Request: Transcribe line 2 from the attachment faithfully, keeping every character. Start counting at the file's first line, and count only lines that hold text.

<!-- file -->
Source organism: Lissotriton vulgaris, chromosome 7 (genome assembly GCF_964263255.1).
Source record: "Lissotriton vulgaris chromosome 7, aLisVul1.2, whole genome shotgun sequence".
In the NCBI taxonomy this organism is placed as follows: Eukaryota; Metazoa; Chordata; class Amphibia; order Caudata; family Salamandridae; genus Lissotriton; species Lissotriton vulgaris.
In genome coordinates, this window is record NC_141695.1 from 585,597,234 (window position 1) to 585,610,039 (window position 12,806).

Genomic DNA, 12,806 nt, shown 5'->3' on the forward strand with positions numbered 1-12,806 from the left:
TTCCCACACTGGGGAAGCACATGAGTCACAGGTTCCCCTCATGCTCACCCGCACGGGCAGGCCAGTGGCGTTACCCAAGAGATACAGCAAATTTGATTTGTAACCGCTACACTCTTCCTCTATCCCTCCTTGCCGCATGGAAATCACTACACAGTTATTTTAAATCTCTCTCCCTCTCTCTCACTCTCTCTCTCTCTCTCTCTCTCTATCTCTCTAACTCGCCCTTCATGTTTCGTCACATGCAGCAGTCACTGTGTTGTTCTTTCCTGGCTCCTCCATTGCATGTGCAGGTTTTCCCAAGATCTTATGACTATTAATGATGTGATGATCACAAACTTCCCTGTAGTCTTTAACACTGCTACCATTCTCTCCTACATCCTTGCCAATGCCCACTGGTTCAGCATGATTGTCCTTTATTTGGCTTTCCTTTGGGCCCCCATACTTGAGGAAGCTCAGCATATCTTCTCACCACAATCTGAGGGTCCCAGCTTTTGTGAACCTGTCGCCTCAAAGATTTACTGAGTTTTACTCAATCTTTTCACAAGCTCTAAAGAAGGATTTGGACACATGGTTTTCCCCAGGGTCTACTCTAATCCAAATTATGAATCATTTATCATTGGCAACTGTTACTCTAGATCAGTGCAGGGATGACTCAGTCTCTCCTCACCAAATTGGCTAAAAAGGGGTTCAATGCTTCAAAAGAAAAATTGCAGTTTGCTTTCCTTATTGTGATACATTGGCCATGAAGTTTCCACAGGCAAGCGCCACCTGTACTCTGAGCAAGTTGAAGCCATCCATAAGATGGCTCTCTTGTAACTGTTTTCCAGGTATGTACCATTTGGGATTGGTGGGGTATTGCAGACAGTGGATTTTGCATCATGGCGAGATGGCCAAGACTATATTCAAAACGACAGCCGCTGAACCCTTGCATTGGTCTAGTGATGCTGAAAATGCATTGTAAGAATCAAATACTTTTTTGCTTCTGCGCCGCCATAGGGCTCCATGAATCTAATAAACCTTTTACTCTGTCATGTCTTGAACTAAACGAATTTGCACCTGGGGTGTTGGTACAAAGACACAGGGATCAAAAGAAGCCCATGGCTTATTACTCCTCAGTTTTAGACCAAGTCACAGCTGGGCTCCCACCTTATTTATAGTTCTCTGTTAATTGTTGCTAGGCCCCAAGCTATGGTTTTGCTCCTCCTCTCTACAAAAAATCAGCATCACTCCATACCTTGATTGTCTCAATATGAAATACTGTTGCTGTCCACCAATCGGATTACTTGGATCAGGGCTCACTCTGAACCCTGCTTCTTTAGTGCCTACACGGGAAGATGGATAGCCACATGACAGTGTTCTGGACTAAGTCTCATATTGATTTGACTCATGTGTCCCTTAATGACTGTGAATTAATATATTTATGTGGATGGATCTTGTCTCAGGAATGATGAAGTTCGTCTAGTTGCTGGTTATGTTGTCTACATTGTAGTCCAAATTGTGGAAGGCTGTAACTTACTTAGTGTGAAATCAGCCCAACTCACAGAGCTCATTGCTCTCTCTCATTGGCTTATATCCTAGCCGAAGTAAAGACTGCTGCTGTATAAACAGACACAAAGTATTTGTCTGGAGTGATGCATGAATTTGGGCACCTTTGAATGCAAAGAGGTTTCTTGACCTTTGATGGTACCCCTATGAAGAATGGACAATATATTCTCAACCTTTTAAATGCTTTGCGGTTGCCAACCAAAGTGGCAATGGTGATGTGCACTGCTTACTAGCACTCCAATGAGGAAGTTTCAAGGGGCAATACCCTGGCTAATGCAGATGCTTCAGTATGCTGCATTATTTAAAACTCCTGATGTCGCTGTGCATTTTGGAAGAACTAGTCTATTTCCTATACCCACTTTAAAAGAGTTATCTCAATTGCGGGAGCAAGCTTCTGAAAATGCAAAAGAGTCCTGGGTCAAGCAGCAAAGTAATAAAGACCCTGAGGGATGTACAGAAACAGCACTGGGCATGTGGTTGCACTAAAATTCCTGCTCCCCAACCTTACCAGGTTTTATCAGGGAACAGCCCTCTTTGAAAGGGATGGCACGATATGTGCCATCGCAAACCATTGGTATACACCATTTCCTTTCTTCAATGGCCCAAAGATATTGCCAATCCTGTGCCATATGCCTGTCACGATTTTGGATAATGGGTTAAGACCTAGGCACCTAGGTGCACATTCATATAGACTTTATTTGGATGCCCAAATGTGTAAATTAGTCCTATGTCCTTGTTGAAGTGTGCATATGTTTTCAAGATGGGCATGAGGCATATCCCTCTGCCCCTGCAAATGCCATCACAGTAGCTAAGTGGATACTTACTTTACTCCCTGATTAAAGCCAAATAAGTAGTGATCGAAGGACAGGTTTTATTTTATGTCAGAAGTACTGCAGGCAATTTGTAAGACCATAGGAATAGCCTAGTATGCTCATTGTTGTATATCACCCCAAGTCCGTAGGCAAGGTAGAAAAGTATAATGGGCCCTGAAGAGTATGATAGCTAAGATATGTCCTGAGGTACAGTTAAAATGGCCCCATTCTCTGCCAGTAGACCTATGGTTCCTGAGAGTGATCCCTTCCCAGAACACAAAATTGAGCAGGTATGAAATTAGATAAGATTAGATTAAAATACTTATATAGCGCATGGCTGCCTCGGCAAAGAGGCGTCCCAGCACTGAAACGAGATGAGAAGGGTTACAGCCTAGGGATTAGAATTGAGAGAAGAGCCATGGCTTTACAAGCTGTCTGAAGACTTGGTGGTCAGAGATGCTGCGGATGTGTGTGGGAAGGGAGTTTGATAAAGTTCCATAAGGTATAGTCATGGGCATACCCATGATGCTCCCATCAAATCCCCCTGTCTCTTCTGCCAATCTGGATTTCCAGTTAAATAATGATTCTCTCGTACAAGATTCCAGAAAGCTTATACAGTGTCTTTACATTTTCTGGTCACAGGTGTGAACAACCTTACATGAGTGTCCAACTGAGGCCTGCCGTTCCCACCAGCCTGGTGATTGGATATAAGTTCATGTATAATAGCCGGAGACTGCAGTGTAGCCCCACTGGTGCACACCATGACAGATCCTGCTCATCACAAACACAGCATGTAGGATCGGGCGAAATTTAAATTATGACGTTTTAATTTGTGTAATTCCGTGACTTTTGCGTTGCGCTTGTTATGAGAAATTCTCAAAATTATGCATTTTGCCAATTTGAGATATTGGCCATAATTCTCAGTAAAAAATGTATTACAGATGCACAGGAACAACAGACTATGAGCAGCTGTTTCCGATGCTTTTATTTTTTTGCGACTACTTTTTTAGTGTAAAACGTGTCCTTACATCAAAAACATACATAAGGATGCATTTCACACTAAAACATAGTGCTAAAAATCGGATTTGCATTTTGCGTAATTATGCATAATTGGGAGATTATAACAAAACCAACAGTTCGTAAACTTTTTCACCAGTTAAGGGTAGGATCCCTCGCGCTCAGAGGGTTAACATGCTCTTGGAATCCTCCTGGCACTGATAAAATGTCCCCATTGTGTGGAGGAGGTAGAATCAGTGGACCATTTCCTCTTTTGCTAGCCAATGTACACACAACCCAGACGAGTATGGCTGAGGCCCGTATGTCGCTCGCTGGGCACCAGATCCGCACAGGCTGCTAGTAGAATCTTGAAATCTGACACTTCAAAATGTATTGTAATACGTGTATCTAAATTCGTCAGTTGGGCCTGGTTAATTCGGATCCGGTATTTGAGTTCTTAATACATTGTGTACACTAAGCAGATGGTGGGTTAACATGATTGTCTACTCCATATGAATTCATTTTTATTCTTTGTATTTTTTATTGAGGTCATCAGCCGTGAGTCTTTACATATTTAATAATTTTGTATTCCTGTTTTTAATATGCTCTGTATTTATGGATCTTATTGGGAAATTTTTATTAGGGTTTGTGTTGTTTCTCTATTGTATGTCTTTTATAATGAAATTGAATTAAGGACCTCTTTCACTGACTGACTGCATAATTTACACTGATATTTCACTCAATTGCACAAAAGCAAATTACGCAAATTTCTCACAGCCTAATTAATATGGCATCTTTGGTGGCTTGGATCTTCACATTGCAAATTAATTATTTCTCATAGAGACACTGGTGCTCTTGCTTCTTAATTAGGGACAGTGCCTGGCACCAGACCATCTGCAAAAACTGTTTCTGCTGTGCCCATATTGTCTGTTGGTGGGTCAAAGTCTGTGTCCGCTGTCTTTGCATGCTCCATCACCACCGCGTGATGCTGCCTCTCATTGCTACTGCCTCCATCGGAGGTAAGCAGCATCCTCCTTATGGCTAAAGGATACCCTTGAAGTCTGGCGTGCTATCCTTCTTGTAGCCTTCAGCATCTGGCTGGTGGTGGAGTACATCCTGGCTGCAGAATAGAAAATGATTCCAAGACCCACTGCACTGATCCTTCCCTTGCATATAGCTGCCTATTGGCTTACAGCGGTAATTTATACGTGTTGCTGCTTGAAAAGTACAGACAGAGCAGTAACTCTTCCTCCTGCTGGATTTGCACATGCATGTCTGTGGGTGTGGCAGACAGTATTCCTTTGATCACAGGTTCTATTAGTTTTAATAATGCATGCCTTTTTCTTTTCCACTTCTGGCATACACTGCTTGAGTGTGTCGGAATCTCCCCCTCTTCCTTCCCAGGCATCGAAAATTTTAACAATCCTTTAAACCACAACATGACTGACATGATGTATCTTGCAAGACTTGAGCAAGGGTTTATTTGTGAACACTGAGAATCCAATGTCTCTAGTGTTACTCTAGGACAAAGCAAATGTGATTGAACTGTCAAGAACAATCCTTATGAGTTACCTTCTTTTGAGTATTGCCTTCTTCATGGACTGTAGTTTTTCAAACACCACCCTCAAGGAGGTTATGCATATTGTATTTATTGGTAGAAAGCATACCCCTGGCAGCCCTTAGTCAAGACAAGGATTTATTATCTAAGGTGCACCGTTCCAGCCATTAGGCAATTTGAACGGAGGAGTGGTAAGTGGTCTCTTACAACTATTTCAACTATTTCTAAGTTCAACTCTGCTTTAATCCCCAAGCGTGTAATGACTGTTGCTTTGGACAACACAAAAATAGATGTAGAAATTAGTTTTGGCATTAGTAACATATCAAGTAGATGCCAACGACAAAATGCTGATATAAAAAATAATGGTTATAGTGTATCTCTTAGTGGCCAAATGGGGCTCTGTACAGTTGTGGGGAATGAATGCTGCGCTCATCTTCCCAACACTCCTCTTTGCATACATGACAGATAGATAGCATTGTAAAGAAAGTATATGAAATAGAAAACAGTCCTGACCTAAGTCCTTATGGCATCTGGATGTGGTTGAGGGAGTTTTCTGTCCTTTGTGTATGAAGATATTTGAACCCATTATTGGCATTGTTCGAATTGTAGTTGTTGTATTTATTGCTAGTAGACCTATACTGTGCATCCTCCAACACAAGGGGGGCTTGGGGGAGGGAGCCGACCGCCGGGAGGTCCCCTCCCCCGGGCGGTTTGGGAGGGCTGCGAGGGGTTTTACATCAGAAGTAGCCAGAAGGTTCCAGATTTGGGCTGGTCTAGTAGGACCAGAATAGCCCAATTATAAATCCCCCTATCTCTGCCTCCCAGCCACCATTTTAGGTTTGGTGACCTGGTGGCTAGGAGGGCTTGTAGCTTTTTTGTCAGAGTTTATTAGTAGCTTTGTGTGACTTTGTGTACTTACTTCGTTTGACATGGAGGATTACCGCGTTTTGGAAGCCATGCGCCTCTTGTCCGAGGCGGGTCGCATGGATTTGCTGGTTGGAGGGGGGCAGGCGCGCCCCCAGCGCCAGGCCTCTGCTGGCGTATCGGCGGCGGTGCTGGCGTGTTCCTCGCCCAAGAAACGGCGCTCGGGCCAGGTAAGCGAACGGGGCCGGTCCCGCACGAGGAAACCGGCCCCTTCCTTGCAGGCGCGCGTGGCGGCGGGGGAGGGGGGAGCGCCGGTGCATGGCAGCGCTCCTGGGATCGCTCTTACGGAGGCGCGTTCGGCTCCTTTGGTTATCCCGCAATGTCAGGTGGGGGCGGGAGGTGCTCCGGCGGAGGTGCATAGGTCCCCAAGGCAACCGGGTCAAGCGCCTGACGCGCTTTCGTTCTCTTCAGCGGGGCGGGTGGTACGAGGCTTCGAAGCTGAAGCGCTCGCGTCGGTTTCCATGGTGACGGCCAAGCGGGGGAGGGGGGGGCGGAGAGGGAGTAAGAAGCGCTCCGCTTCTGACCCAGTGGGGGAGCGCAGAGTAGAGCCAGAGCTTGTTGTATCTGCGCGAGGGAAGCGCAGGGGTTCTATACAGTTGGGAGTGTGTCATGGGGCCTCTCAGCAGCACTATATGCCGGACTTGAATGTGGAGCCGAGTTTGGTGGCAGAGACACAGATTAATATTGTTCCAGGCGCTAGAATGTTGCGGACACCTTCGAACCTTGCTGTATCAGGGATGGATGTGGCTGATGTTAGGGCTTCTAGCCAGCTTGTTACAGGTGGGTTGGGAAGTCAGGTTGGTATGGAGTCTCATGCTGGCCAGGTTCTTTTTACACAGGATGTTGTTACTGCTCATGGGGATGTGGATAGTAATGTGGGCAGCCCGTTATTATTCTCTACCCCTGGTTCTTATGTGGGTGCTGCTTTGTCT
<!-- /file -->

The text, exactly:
Source record: "Lissotriton vulgaris chromosome 7, aLisVul1.2, whole genome shotgun sequence".